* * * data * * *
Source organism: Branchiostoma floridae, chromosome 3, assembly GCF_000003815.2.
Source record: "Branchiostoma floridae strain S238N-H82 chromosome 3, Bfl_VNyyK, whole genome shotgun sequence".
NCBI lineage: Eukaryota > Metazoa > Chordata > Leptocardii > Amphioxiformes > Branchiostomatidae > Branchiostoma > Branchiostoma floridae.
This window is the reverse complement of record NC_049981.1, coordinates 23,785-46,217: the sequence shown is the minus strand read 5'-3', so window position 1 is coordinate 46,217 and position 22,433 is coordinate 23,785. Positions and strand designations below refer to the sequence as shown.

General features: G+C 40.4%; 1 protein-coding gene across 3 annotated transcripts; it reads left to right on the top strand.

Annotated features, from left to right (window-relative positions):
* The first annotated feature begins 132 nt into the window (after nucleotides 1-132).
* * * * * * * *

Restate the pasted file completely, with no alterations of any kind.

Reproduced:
Source organism: Branchiostoma floridae, chromosome 3, assembly GCF_000003815.2.
Source record: "Branchiostoma floridae strain S238N-H82 chromosome 3, Bfl_VNyyK, whole genome shotgun sequence".
NCBI lineage: Eukaryota > Metazoa > Chordata > Leptocardii > Amphioxiformes > Branchiostomatidae > Branchiostoma > Branchiostoma floridae.
This window is the reverse complement of record NC_049981.1, coordinates 23,785-46,217: the sequence shown is the minus strand read 5'-3', so window position 1 is coordinate 46,217 and position 22,433 is coordinate 23,785. Positions and strand designations below refer to the sequence as shown.

General features: G+C 40.4%; 1 protein-coding gene across 3 annotated transcripts; it reads left to right on the top strand.

Annotated features, from left to right (window-relative positions):
* The first annotated feature begins 132 nt into the window (after nucleotides 1-132).